A tapping sound startled him, so quiet he was not sure he heard it. He looked at his door, and it came again.
"Ssst, Buck! Wake up!"
Vin's whispered voice. What on earth? Buck grabbed his pants off the chair, and held them in front of his baggy long-johns, as he opened the door with a frown.
Vin stood in the light of the single hall lamp, fully dressed but unarmed, and grinning. He raised a quick finger to his lips, still whispering. "Shh. Nothin's wrong. Get yer britches on. We gotta get JD up."
"Get - what for?"
"It's snowin'!" As if that were the obvious answer. "Hurry up!"
Sleep still fogged his head, but for reasons he could not name, Buck did just that, scrambling into his clothes, grabbing his coat, ignoring his gun belt. By the time he got out in the hall, he felt himself grinning. Felt a lightness in him that bubbled up and almost made him want to giggle like a girl.
"JD!" He rattled his knuckled lightly against the kid's door. "JD, wake up!"
Beside him Vin added his hushed hail. "C'mon kid, rise and shine."
Silence within, until a board creaked. Buck glanced at Vin and motioned them both back. Then the knob rattled and the door opened about six inches, to reveal a black Colt's Lightning and one very tousled, very crabby-looking young man.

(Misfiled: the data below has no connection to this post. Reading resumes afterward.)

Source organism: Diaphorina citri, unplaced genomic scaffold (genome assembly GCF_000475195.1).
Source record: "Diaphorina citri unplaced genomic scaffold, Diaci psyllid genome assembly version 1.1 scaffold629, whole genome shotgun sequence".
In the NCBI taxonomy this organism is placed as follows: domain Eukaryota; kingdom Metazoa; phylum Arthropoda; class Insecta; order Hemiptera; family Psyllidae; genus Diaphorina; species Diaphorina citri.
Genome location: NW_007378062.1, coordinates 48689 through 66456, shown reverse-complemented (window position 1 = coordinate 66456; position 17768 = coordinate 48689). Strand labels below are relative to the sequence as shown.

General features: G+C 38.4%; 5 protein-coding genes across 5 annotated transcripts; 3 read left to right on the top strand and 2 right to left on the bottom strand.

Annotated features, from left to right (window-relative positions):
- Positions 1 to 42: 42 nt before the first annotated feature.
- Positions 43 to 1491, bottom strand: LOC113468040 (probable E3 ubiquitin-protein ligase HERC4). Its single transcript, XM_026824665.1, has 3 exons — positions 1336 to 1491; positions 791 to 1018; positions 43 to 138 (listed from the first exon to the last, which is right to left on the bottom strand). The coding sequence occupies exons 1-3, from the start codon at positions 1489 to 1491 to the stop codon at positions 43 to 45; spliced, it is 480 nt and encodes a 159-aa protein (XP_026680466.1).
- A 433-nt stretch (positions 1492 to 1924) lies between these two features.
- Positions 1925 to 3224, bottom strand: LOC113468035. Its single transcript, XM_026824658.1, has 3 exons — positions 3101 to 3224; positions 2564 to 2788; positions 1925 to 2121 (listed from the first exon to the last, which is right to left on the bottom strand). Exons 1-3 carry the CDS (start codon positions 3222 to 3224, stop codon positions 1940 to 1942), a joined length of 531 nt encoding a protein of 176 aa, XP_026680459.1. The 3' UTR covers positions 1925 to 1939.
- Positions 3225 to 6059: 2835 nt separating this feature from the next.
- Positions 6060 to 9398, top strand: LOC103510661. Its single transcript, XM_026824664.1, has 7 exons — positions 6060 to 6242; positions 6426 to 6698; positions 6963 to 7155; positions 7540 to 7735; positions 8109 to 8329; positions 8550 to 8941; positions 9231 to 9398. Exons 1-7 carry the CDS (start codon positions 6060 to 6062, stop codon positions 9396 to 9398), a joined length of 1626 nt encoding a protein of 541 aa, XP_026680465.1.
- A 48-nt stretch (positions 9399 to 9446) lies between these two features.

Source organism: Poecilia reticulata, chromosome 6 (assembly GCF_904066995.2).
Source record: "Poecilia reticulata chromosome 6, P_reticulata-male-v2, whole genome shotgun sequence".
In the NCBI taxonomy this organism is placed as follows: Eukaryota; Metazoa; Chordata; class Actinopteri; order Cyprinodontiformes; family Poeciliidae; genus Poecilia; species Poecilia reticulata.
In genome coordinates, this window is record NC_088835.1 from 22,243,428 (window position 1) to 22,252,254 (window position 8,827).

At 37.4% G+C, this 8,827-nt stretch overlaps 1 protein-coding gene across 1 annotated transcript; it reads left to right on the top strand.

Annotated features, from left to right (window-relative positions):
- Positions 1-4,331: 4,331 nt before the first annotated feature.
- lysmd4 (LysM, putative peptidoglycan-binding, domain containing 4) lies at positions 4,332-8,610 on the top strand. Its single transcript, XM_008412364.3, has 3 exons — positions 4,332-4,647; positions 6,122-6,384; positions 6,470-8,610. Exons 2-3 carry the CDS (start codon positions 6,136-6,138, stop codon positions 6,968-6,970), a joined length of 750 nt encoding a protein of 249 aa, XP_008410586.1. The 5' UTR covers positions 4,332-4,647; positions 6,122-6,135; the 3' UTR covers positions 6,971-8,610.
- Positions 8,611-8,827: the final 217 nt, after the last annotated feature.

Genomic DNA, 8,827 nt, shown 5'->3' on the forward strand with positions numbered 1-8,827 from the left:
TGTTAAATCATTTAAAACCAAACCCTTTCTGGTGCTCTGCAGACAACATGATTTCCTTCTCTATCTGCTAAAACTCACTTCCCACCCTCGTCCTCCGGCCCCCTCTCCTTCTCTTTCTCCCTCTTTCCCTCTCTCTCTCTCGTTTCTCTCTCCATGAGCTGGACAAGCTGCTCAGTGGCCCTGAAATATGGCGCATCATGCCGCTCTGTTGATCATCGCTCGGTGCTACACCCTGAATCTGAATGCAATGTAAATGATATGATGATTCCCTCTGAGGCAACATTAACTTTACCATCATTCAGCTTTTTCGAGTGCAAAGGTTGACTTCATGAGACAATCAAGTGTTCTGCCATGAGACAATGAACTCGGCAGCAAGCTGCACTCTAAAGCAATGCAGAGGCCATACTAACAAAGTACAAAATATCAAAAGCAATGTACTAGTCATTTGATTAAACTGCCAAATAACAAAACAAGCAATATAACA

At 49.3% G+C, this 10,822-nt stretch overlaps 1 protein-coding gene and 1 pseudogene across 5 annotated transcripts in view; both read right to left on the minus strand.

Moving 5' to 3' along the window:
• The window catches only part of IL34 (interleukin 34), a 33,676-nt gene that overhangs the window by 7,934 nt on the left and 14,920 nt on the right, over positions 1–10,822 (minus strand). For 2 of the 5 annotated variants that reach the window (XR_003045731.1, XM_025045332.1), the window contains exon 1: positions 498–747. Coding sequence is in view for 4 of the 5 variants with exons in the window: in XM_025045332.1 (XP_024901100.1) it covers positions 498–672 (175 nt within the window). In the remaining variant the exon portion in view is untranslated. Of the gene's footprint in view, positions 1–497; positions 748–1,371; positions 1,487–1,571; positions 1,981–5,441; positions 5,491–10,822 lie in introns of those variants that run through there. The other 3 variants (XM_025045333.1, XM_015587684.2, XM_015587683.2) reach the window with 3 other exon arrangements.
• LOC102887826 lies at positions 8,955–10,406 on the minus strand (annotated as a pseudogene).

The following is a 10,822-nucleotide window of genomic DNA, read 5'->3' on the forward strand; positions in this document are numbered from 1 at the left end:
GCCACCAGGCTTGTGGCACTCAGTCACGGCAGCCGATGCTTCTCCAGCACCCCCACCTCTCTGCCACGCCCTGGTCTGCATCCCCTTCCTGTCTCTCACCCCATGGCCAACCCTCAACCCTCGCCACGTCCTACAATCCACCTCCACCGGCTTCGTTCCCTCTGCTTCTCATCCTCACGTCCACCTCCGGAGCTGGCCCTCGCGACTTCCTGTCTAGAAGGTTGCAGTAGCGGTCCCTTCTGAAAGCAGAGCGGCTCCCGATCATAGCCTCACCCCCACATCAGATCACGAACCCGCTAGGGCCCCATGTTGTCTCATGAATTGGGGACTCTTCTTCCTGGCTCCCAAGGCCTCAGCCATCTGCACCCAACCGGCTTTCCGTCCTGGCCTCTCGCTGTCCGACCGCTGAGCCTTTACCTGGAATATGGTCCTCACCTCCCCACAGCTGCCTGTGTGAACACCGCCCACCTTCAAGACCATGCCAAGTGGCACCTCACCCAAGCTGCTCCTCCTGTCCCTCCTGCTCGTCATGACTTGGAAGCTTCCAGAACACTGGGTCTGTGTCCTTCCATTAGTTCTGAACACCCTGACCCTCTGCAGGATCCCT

"What's going on?" Dark brows scowled suspiciously, upon seeing the two who were awaiting him in the hall. Both wore serious expressions, but something about them -.
"Got somethin' important do to." Buck shoved the door open, and gently but firmly pushed JD backwards into his room. Schooling his voice to sternness, he said, "C'mon, get dressed."
"Important? What are -?"
Vin grabbed JD's trousers off the foot of his bed and tossed them into his face. "C'mon, kid, you're burnin' daylight."
"What daylight? It's the middle of the night!"
"No, it ain't. Hell, some folks are already doin' chores. Get dressed."
Scowling, but unsure as to what they might need him for, JD fumbled into his clothes. Lord, it was hard for the other two to keep a straight face, especially with the kid as sleep-fuddled as this. Buck made a note, have to remember to go easy on the brandy in his eggnog, after this. JD grumbled as he tried to put his boots on the wrong feet, then stood up to have his coat thrust at him by Buck.
"Let's go, kid."
"Where? You still haven't said -."
Buck intercepted his reach for his guns. "Oh, you won't need those. C'mon, let's go."
"Won't need -. Vin, what are you two doing?"
Yet they propelled him out the door, hushing his complaints about the cold and the insane hour with noisy hisses for silence. Down the back stairs they went, then Vin reached past JD to open the back door.
Stepping onto the porch, the tracker said, with a dimly-seen grin, "There ya go, kid."
JD stopped so fast Buck ran into him. "Whoa."
"Yeah." The grin on Buck's face reached all the way down to his belly. Gently he nudged the kid forward. "Go on, son. See it before the town wakes up and makes a mess of it."